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Microsoft Teams Direct Routing and Mutual TLS Authentication

Introduction

Microsoft Teams Direct Routing AudioCodes Session Border Controllers (SBCs) have usually been setup using one-way TLS (Transaction Layer Security) authentication. Enabling mutual TLS authentication has always been an option. Enabling Technologies has two (2) primary mantras when it comes to application and device security:

  1. Trust no one!
  2. Harden everything!

In that spirit, Enabling Technologies is recommending that mutual authentication be enabled on all Teams Direct Routing Session Border Controllers.

The instructions for enabling mutual authentication on AudioCodes SBCs have been available in their Teams Direct Routing deployment guides for several years. To enable mutual TLS, you had to download the “Baltimore CyberTrust Root” Certificate into the “Trusted Root Certificate” store of the “TEAMS” TLS Context before you could “flip the switch” to turn it on. This certificate will expire in May of 2025.

Microsoft recently announced the availability of new Trusted Root certificate chains that will ultimately replace the expiring certificate. There are three (3) new chains. The “DigiCert Global Root G2” chain will be used to replace the “Baltimore CyberTrust Root” on SBCs when it expires. Microsoft started to configure their cloud-based services to support both chains this past January. By October all services should support both chains.

  • If your Teams Direct Routing SBC is not setup to support TLS Mutual Authentication, we recommend that you set it up to support TLS Mutual Authentication!
    • Please follow the instructions in the “Setting up TLS Mutual Authentication on AudioCodes SBCs” section below. If you are not using AudioCodes SBCs, follow your manufacturer’s guidance.
  • If TLS Mutual Authentication is already configured on your SBC, you will need to verify that you have the new chain installed on the SBC.
    • Instructions for this can be found in the “What do you need to do if you already have Mutual Authentication Setup” towards the end of this document.

What is TLS Mutual Authentication?

  1. Servers and devices using Transaction Layer Security (TLS) to encrypt their communications over the TCP protocol. Before starting inter-device communication, the two (2) parties perform a TLS handshake to agree on how they are going to encrypt the traffic between each other.
  2. Authentication between the devices is optional during the TLS handshake but is almost always used. The authentication can be one-way or mutual.
  3. In one-way authentication, usually the client device will have “presented” its fully qualified domain name (FQDN) to the server device. The client device will then present a public certificate with the FQDN in the Subject Name field or a wildcard certificate to the server device.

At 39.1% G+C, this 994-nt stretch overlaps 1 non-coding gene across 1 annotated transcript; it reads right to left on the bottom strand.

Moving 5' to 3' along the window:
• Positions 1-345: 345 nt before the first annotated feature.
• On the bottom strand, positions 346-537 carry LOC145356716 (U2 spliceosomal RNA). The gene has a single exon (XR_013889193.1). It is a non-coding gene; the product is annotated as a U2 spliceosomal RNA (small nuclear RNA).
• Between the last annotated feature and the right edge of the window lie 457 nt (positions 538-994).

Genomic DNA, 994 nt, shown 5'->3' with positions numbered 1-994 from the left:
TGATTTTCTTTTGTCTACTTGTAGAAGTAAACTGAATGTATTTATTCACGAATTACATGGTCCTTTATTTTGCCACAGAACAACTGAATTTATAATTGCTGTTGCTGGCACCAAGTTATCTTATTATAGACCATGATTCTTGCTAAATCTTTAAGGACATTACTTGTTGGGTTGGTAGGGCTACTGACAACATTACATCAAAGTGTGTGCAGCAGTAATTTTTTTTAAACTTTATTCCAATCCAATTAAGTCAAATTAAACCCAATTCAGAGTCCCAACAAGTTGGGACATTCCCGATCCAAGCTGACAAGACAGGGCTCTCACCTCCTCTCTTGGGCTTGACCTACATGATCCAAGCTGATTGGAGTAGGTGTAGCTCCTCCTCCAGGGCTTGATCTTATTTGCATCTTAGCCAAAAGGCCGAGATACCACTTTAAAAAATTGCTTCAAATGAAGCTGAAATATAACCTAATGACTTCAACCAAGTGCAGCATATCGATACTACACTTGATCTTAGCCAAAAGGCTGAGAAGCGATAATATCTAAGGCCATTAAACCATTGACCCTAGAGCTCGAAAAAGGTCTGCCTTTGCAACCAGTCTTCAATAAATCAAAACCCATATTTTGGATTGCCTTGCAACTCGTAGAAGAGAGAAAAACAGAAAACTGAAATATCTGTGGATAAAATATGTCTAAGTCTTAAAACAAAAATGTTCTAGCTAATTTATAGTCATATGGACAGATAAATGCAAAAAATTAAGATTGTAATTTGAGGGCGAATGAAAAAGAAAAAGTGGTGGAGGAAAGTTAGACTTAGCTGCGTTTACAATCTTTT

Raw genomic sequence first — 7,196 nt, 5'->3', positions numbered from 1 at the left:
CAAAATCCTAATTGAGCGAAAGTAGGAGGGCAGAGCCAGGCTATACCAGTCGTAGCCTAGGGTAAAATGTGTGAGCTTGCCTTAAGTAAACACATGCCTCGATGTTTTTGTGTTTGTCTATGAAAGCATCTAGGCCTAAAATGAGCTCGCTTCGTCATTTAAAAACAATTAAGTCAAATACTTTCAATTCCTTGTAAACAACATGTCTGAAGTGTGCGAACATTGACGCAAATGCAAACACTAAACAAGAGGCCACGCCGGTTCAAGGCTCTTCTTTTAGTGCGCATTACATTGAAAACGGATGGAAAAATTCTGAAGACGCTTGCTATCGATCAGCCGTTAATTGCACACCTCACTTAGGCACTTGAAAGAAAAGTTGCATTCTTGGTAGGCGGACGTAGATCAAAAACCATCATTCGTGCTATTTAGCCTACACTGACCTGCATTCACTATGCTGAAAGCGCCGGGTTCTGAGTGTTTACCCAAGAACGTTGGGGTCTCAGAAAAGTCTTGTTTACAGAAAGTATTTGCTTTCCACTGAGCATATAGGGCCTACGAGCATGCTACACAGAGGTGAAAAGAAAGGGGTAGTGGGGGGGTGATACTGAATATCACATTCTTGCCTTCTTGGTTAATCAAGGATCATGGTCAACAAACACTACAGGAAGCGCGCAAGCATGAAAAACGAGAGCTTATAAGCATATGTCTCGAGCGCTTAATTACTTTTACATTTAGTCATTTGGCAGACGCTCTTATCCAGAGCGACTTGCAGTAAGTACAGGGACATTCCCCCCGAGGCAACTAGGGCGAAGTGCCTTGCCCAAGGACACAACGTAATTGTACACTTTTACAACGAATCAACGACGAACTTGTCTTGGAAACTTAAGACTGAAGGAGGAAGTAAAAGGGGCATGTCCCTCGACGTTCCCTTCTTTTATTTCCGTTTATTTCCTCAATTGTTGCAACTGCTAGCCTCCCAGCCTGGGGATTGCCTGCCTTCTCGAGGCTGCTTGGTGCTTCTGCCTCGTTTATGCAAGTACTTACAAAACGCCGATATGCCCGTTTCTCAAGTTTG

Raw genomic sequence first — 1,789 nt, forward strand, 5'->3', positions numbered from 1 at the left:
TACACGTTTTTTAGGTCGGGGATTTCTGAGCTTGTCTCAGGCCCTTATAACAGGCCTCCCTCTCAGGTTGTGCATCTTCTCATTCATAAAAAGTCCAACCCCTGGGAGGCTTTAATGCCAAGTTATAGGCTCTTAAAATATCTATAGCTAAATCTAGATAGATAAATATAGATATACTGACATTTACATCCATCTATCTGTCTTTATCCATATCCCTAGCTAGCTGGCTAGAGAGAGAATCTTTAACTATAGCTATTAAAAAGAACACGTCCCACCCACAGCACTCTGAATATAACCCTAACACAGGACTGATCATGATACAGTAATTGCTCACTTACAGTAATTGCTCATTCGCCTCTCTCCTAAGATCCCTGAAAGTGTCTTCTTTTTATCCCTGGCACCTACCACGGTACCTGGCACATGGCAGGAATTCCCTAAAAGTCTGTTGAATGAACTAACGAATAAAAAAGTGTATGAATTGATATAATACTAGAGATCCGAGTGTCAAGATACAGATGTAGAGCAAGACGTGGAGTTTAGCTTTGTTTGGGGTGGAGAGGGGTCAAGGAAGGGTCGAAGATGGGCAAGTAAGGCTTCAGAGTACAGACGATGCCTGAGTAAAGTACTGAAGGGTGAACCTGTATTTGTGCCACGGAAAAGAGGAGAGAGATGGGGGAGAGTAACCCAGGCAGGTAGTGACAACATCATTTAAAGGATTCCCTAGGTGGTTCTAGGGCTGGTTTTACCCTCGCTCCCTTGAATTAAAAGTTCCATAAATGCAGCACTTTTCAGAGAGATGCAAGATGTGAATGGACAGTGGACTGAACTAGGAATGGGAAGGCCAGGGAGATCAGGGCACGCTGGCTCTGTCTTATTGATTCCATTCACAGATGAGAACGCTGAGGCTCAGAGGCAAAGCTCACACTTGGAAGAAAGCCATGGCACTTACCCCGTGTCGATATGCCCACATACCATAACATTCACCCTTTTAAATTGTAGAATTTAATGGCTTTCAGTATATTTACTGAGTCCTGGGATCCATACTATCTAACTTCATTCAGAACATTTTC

4. If the server device trusts the Certificate Authority that issues the client device’s certificate, it will authenticate the client device and will let the rest of the TLS handshake complete.
  5. In Teams Direct Routing the default is to use one-way authentication between the SBC and Teams during the TLS handshake. The SBC authenticates itself to Teams using one-way TLS authentication.
  6. The SBC must present a certificate that was signed by (acquired from) a Certificate Authority that is part of the Microsoft Trusted Root Certificate Program
  7. Organizations can optionally enable two-way TLS authentication between a Direct Routing SBC and Microsoft Teams.
  8. Enabling Technologies recommends that all Direct Routing Session Border Controllers be configured to support Mutual TLS Authentication.

Setting up TLS Mutual Authentication on AudioCodes SBCs

Here are the high-level steps for setting up TLS mutual authentication on an AudioCodes Direct Routing SBC. The entire process should take about fifteen (15) minutes to complete. These instructions are the same for firmware versions 7.2.X and 7.4.X for all models of AudioCodes SBCs:

  1. Download the “Baltimore CyberTrust Root” certificate” that is valid until 5/12/2025 with a serial number of 33554617. The certificate needs to be downloaded in PEM format.
  2. Download the “DigiCert Global Root G2” certificate that is valid until 1/15/2038 with a serial number of 03:3A:F1:E6:A7:11:A9:A0:BB:28:64:B1:1D:09:FA:E5. This certificate also needs to be in PEM format.
  3. Backup the SBC’s configuration.
  4. Import both certificates as Trusted Root Certificates into the “TEAMS” TLS Context on the SBC.
  5. Enable “TLS Mutual Authentication” on the “TEAMS” SIP interface.
  6. Execute your SBC test plan to verify that all call flows across the SBC are working properly.

What do you need to do if you already have Mutual Authentication Setup

If you already have TLS Mutual Authentication setup on your SBC:

  1. Backup the SBC’s configuration.
  2. If you are missing either of the root chains, install them.
  3. Execute your SBC test plan to verify that all call flows across the SBC are working properly.

Summary

  • Enabling Technologies recommends enabling TLS Mutual Authentication on Teams Direct Routing SBCs.
  • If it is already enabled, you will need to make sure that both required root chains have been installed on the SBC.

 

 

Work with our team of Cloud Computing Consultants who have done this so many times they know all of the “minefields” to prevent missteps.

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